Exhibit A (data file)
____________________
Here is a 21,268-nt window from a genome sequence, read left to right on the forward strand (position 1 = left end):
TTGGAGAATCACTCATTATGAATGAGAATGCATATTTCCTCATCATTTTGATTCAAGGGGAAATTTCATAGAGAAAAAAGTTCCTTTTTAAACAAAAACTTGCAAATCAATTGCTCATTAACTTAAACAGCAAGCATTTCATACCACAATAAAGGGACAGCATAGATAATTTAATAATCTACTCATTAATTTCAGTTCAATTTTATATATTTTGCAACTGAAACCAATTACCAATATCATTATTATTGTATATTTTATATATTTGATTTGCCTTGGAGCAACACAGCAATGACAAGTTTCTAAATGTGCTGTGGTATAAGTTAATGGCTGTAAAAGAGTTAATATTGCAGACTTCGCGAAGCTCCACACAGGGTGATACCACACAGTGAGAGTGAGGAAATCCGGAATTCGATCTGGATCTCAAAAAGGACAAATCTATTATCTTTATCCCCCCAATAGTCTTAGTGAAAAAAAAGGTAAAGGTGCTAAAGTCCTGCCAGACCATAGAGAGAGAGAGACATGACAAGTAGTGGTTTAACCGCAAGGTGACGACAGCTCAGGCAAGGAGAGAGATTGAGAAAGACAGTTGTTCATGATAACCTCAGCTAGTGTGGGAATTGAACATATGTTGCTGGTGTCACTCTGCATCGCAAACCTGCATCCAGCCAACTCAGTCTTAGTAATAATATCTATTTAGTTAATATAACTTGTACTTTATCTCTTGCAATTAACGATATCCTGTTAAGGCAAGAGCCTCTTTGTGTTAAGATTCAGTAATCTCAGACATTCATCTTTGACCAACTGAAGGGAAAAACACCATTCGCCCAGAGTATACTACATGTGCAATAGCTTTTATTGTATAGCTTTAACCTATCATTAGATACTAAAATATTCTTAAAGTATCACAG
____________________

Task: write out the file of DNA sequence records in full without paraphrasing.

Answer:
Here is a 21,268-nt window from a genome sequence, read left to right on the forward strand (position 1 = left end):
TTGGAGAATCACTCATTATGAATGAGAATGCATATTTCCTCATCATTTTGATTCAAGGGGAAATTTCATAGAGAAAAAAGTTCCTTTTTAAACAAAAACTTGCAAATCAATTGCTCATTAACTTAAACAGCAAGCATTTCATACCACAATAAAGGGACAGCATAGATAATTTAATAATCTACTCATTAATTTCAGTTCAATTTTATATATTTTGCAACTGAAACCAATTACCAATATCATTATTATTGTATATTTTATATATTTGATTTGCCTTGGAGCAACACAGCAATGACAAGTTTCTAAATGTGCTGTGGTATAAGTTAATGGCTGTAAAAGAGTTAATATTGCAGACTTCGCGAAGCTCCACACAGGGTGATACCACACAGTGAGAGTGAGGAAATCCGGAATTCGATCTGGATCTCAAAAAGGACAAATCTATTATCTTTATCCCCCCAATAGTCTTAGTGAAAAAAAAGGTAAAGGTGCTAAAGTCCTGCCAGACCATAGAGAGAGAGAGACATGACAAGTAGTGGTTTAACCGCAAGGTGACGACAGCTCAGGCAAGGAGAGAGATTGAGAAAGACAGTTGTTCATGATAACCTCAGCTAGTGTGGGAATTGAACATATGTTGCTGGTGTCACTCTGCATCGCAAACCTGCATCCAGCCAACTCAGTCTTAGTAATAATATCTATTTAGTTAATATAACTTGTACTTTATCTCTTGCAATTAACGATATCCTGTTAAGGCAAGAGCCTCTTTGTGTTAAGATTCAGTAATCTCAGACATTCATCTTTGACCAACTGAAGGGAAAAACACCATTCGCCCAGAGTATACTACATGTGCAATAGCTTTTATTGTATAGCTTTAACCTATCATTAGATACTAAAATATTCTTAAAGTATCACAG